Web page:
Bob Iger admits Disney theme park pricing moves were ‘a little too aggressive’

Bob Iger, chief executive of Walt Disney Co.
(Jay L. Clendenin / Los Angeles Times)

Walt Disney Co. Chief Executive Bob Iger acknowledges his company goofed on some of its pricing strategies.

Speaking at the Morgan Stanley Technology, Media and Telecom Conference on Thursday, Iger admitted that Disney’s pursuit of higher profits at its sprawling theme parks — and its initial bargain-basement subscription fee for streaming service Disney+ — had negative consequences for the Burbank entertainment giant.

In particular, price increases at Disney’s parks backfired because they made a day at Disneyland and Walt Disney World in Florida a less happy experience for visitors, including some of its most cherished fans.


“In our zeal to grow profits, we may have been a little bit too aggressive about some of our pricing,” Iger said. “I think there’s a way to continue to grow that business, but be smarter about how we price so that we maintain that brand value of accessibility.”

On Thursday, Iger — who returned to lead Disney as CEO in November after his handpicked successor, Bob Chapek, was ousted — pledged “to continue to listen to consumers,” adding, “we’re going to continue to adjust.”

Since Iger returned, Disney has scaled back some of its price enhancements at the parks, reorganized the company and announced a plan to find $5.5 billion in cost savings, which will include the elimination of 7,000 jobs.

The company is taking a hard look at whether it should hold on to its general entertainment service, Hulu, and even its sports empire, ESPN. Rising sports-rights fees and dwindling cable TV subscriptions have made ESPN less profitable.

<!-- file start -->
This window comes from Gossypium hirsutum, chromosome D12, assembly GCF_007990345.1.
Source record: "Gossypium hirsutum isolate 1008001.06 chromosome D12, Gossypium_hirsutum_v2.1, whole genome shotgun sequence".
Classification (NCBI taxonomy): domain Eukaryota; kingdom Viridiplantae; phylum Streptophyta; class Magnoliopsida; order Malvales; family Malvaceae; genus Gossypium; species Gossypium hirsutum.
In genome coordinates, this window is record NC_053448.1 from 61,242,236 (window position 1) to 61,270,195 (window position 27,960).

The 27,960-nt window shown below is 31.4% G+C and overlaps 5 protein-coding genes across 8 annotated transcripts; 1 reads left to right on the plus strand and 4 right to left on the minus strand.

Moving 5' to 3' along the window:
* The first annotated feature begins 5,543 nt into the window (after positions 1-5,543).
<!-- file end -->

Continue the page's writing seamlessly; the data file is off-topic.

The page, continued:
Iger has said “everything is on the table” with regard to Hulu. He has also said there are no conversations about selling or spinning off ESPN. On Thursday, he said the company has an “open mind” about ESPN’s future but remains bullish.

The earnings report came as Walt Disney Co. faces a challenge from an outsider, billionaire investor Nelson Peltz, who is seeking election to join the board.

Feb. 8, 2023

Park strategies, in particular, have come under the microscope.

“One of the things that we had to do was we had to improve the guest experience by reducing crowding,” Iger said. “It’s tempting to let more and more people in, but if the guest satisfaction levels are going down because of crowding then that doesn’t work. We have to figure out how we reduce crowding but maintain our profitability. And we did that well.”


In January, the company reinstated free overnight self-parking for guests at its hotels at Walt Disney World. In recent years, Disney had been charging visitors nightly per-vehicle fees for parking. Also, the company expanded the number of days at Disneyland in Anaheim when adult tickets are offered at $104, the lowest price option.

These changes came after years of complaints by fans that Disney had been nickel-and-diming its guests.

Consumers were irked by Disney’s pandemic-era reservation system, which curtailed many spontaneous visits.

Also among the changes that caused fan angst: the end of the longtime practice of including downloads of digital photos of families snapped around Disney World in the cost of an annual pass. Photo downloads were instead offered as an add-on with an additional fee. Starting this month, Disney World guests who pay for the Genie+ service will get attraction photos for no additional charge. At Disneyland, free photo downloads are now offered as part of a general admission ticket.